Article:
THE BLOG
12/17/2013 02:33 pm ET Updated Feb 16, 2014

Practicing Peace, Justice and Empowerment: This Week in Seeding the Change

Every day of the week, The Pollination Project (www.thepollinationproject.org) provides $1000 in seed funding to an individual who is working to make the world -- or just their own community -- a better, more peaceful and more sustainable place. Here are the extraordinary people and ideas changing the world this week:

Palestinian student Basil Farraj worked in Northern Ireland and became inspired to bring other Palestinian young people to the country to show people of his generation the reality of an achieved peace following cessation of conflict. Through partnerships with local organizations, he will offer workshops in which young people from Northern Ireland and Palestine can meet and learn from each other. By understanding the history of Northern Ireland, and the process of peace and justice, participants will be able to see these possibilities in their own contexts in their homeland.

Stevan Zivkov Andricin, a documentary filmmaker in Serbia, is producing a film Animals: A Parallel History to explore the fundamental and untold role of animals as an integral part of human history. The film will include anonymous and celebrity animals who have influenced and participated in world events, always in the background and behind the scenes, and the strong connection between the human rights and animal rights movements. In addition to worldwide distribution, Stevan intends for Animals: A Parallel History to be used in schools to educate children about animals and their importance to human history.

The residents of Casa De Paz have created a community in East Oakland, on the border of two rival gangs, to make peace, restore the neighborhood and teach nonviolent living. Through meditation, acts of community service, gardening, meditation and weekly Friday night meetings, Casa de Paz fosters the regeneration of soil, soul and society. Local activist Pancho Ramos Stierle, along with other permanent residents of Casa De Paz, are invested in teaching and sharing the skills and practices most likely to create a resilient, self-reliant, just community.

Janae Radke and Mary Winters, volunteer high school English teachers in Kolonia, Pohnpei, Federated States of Micronesia, who are starting a book club for girls. Members of Serepein en Pohnpei (Pohnpeian Girl) will benefit from literature as a means to explore and discuss the issues facing women worldwide and in their own lives, empowering them to become catalysts for change in their communities. With Janae's background as an advocate for people affected by domestic and sexual violence and Mary's previous experience working with teenagers in Pohnpei, they hope to create a safe space where young women will be able to ask questions, express thoughts, and raise issues that they might not otherwise have the opportunity to explore.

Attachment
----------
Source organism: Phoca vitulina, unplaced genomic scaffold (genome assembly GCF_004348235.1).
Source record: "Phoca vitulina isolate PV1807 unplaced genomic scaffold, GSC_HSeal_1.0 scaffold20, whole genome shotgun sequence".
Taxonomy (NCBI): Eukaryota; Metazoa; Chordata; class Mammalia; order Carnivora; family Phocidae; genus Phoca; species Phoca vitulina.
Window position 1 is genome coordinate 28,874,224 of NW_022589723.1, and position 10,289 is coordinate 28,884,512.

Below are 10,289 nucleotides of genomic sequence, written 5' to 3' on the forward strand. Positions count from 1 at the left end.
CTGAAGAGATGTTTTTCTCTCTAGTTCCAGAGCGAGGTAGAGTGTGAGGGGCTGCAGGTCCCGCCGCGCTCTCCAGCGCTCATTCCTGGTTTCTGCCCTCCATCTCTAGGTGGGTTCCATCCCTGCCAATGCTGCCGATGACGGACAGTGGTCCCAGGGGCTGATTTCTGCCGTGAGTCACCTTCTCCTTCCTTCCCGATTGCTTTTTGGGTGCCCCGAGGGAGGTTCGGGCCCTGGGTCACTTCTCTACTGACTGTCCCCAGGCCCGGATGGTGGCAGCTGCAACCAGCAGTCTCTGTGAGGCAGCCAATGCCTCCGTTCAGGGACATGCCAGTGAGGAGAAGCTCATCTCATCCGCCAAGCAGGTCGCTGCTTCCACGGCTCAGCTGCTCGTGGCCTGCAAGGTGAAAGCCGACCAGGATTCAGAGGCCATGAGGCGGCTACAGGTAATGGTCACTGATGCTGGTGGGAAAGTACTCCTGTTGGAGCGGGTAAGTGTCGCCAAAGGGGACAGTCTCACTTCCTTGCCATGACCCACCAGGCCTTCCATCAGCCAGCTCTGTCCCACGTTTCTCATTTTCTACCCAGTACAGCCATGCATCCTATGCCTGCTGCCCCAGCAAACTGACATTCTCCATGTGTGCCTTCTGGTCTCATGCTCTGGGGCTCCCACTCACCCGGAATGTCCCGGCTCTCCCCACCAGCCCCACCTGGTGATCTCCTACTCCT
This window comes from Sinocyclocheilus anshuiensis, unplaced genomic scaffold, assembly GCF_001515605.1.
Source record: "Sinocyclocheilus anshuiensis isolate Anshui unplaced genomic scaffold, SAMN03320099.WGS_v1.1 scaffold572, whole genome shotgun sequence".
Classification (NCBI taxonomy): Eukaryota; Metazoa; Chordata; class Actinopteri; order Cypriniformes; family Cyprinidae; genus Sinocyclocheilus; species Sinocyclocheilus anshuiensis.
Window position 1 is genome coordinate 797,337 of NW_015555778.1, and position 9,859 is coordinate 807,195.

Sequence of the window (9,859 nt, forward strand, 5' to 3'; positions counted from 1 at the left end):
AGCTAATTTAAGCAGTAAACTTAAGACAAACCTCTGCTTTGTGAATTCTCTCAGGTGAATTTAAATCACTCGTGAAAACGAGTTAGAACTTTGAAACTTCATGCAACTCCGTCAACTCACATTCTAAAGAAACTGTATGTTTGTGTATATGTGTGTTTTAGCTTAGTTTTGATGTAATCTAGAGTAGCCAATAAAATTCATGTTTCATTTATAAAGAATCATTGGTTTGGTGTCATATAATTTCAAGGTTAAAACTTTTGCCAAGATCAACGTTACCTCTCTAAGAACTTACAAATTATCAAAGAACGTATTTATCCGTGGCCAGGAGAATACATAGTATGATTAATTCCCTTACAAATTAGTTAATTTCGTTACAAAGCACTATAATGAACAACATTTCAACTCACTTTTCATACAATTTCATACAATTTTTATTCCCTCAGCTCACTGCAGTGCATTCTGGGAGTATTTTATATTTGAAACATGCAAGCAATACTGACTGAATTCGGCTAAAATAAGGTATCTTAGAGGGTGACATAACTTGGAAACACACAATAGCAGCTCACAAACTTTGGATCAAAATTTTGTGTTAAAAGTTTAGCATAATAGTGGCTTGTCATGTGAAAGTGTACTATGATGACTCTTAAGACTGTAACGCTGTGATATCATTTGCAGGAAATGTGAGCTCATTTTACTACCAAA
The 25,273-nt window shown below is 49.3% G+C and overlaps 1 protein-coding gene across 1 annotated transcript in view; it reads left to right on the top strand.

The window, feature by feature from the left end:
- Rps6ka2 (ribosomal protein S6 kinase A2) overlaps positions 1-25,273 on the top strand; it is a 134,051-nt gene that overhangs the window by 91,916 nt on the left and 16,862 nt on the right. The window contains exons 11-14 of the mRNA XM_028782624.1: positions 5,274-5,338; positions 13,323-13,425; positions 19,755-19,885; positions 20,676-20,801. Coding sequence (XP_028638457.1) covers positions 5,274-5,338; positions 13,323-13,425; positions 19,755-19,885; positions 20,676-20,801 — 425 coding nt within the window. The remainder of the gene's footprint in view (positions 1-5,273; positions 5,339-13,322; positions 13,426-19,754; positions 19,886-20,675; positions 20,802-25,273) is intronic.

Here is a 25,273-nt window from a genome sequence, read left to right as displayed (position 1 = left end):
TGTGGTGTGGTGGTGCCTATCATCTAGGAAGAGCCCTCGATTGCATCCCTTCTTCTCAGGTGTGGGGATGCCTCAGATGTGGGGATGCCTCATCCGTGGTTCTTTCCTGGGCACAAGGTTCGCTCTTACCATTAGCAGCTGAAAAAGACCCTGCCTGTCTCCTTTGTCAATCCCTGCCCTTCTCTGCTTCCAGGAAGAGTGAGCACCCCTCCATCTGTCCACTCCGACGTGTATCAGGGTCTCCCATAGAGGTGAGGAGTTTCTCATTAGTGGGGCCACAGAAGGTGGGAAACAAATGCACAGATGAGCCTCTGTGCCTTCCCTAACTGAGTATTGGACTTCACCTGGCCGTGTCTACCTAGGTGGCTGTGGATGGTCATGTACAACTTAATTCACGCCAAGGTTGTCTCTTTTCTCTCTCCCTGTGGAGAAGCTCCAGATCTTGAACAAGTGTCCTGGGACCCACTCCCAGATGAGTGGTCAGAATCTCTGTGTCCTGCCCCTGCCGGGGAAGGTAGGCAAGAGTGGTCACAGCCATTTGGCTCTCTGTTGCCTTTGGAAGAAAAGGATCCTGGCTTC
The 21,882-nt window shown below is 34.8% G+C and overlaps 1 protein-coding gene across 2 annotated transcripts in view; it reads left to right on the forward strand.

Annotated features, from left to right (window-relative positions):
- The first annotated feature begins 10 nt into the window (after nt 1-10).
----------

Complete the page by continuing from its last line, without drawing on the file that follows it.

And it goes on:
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Emily Clouse, a Peace Corps volunteer, and Jimmy Agondia, founder of the Blessed Day Care and Nursery School in Kijura, Uganda, are working to provide quality education to underprivileged, HIV positive, disabled and orphaned children. Their Blessed Children Brick Makers Association will help generate income to sustain the school's expenses, including scholastic materials, maintenance of the facilities and children's healthcare. It will also create positive employment for older street-going youth, empowering them to earn their school fees and continue their education.

Grace Wanene, a Kenyan farmer and environmentalist, runs the Youth Agro-Environment Initiative to train unemployed young people to grow profitable crops. Her project, Organic Mushrooms for Youth Employment, will teach Central Kenyans about organic mushroom farming, and then support them to establish a mushroom project through loans. They will receive farm management and consultancy services throughout the production period, including sales and marketing help. When loans are repaid, the money will be used to establish another similar project.

Christian Scott Martone works for environmental and social justice in Guadalajara, Mexico, where his organic community garden in the urban Santa Tere neighborhood creates "change from below" in an area with more cars than trees. Christian is also working with a local primary school on an urban garden to feed families in the surrounding community, and is developing an urban agriculture school so local residents can create food-bearing oases around Guadalajara.

Congratulations to our grantees this week for their outstanding work.

These are just a few examples of what a little seed money can do when put in the hands of someone with a vision and a plan to change the world.

If you were given $1000, how would YOU seed the change?

The Pollination Project makes $1000 grants every day, 365 days a year to individual changemakers. Please go to our website at www.thepollinationproject.org for funding guidelines and application.